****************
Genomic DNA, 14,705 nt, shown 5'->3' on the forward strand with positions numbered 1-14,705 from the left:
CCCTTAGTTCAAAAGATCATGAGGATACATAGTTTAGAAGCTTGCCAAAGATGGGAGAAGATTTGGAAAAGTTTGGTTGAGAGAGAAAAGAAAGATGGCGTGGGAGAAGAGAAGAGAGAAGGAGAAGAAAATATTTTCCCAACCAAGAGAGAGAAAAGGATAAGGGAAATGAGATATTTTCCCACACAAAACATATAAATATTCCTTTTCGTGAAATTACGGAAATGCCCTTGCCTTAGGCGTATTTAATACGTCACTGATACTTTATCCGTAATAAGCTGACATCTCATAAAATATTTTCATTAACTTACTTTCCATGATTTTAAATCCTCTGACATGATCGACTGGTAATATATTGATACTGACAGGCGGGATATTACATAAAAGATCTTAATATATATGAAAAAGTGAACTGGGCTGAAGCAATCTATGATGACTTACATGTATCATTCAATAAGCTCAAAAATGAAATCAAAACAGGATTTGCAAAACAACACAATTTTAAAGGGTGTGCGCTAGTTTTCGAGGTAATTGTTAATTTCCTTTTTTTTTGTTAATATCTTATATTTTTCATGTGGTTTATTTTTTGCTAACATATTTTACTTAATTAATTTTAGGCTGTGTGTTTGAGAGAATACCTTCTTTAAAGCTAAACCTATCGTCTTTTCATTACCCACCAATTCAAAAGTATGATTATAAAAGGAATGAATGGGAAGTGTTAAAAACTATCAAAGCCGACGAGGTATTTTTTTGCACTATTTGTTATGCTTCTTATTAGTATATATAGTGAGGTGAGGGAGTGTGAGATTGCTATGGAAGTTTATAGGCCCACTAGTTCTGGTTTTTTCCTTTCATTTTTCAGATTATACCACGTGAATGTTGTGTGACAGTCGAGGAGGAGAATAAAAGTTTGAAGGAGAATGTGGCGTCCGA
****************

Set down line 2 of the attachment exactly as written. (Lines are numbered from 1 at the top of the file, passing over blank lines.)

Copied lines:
CCCTTAGTTCAAAAGATCATGAGGATACATAGTTTAGAAGCTTGCCAAAGATGGGAGAAGATTTGGAAAAGTTTGGTTGAGAGAGAAAAGAAAGATGGCGTGGGAGAAGAGAAGAGAGAAGGAGAAGAAAATATTTTCCCAACCAAGAGAGAGAAAAGGATAAGGGAAATGAGATATTTTCCCACACAAAACATATAAATATTCCTTTTCGTGAAATTACGGAAATGCCCTTGCCTTAGGCGTATTTAATACGTCACTGATACTTTATCCGTAATAAGCTGACATCTCATAAAATATTTTCATTAACTTACTTTCCATGATTTTAAATCCTCTGACATGATCGACTGGTAATATATTGATACTGACAGGCGGGATATTACATAAAAGATCTTAATATATATGAAAAAGTGAACTGGGCTGAAGCAATCTATGATGACTTACATGTATCATTCAATAAGCTCAAAAATGAAATCAAAACAGGATTTGCAAAACAACACAATTTTAAAGGGTGTGCGCTAGTTTTCGAGGTAATTGTTAATTTCCTTTTTTTTTGTTAATATCTTATATTTTTCATGTGGTTTATTTTTTGCTAACATATTTTACTTAATTAATTTTAGGCTGTGTGTTTGAGAGAATACCTTCTTTAAAGCTAAACCTATCGTCTTTTCATTACCCACCAATTCAAAAGTATGATTATAAAAGGAATGAATGGGAAGTGTTAAAAACTATCAAAGCCGACGAGGTATTTTTTTGCACTATTTGTTATGCTTCTTATTAGTATATATAGTGAGGTGAGGGAGTGTGAGATTGCTATGGAAGTTTATAGGCCCACTAGTTCTGGTTTTTTCCTTTCATTTTTCAGATTATACCACGTGAATGTTGTGTGACAGTCGAGGAGGAGAATAAAAGTTTGAAGGAGAATGTGGCGTCCGA